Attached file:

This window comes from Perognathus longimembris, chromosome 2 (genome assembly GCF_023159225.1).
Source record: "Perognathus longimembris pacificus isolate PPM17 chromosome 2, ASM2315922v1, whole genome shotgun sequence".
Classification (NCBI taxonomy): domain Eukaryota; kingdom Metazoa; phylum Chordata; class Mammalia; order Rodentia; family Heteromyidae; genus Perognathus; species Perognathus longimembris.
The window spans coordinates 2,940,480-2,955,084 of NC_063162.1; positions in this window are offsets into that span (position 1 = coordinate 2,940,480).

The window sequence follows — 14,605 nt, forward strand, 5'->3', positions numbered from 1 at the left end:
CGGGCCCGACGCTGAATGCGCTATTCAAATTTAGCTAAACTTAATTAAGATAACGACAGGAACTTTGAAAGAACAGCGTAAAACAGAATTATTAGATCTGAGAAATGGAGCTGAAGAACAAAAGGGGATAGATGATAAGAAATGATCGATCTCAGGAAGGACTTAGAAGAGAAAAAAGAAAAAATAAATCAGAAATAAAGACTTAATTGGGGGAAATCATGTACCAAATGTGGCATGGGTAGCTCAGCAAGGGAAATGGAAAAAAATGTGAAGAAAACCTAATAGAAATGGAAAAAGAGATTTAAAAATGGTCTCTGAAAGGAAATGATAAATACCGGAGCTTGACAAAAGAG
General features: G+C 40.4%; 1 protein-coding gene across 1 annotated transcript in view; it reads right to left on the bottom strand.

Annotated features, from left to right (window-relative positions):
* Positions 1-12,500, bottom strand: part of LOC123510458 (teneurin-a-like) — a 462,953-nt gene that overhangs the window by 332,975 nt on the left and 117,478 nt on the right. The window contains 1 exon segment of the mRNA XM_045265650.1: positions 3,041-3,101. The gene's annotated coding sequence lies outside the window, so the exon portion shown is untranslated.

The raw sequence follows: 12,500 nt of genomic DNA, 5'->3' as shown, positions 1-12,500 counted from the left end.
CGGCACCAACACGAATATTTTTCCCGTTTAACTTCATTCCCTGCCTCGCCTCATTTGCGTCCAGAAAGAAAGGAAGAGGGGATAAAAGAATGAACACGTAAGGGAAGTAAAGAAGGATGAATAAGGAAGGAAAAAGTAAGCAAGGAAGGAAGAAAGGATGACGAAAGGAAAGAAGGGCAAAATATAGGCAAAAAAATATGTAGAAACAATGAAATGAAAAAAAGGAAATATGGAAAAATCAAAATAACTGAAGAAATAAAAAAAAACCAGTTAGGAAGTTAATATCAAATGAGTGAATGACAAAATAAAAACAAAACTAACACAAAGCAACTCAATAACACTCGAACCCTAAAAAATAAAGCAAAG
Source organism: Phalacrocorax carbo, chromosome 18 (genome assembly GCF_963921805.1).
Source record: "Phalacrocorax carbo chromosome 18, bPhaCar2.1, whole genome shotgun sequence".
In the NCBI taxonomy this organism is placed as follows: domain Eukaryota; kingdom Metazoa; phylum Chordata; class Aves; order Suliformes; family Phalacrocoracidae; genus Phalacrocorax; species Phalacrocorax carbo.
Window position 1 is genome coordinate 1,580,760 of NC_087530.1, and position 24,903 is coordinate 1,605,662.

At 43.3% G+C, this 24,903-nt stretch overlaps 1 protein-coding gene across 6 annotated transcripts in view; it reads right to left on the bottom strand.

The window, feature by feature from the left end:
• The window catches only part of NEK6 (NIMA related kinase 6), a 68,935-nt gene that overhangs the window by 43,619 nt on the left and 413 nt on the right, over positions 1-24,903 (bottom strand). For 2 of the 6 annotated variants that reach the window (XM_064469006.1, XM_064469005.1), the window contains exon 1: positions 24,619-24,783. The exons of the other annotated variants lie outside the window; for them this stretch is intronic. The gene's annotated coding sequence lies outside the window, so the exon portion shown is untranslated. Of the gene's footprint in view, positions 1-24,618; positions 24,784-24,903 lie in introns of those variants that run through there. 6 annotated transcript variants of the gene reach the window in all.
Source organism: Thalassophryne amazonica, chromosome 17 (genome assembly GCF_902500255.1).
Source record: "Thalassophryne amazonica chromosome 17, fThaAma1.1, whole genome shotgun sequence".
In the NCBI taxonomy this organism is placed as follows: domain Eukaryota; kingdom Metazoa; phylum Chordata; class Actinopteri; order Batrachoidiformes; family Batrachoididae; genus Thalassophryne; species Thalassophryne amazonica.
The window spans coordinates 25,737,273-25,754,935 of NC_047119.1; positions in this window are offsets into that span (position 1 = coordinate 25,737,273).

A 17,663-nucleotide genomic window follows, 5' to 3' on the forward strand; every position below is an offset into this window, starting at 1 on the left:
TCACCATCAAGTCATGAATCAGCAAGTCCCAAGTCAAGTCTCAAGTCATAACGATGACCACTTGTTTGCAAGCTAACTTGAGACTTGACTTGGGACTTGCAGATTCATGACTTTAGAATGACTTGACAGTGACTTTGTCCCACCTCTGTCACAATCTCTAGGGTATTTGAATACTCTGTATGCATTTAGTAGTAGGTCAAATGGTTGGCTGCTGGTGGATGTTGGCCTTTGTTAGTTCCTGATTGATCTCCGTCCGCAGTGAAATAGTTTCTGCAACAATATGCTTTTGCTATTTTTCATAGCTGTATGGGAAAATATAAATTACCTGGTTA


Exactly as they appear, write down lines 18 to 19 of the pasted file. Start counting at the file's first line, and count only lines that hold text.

• The window catches only part of NEK6 (NIMA related kinase 6), a 68,935-nt gene that overhangs the window by 43,619 nt on the left and 413 nt on the right, over positions 1-24,903 (bottom strand). For 2 of the 6 annotated variants that reach the window (XM_064469006.1, XM_064469005.1), the window contains exon 1: positions 24,619-24,783. The exons of the other annotated variants lie outside the window; for them this stretch is intronic. The gene's annotated coding sequence lies outside the window, so the exon portion shown is untranslated. Of the gene's footprint in view, positions 1-24,618; positions 24,784-24,903 lie in introns of those variants that run through there. 6 annotated transcript variants of the gene reach the window in all.
Source organism: Thalassophryne amazonica, chromosome 17 (genome assembly GCF_902500255.1).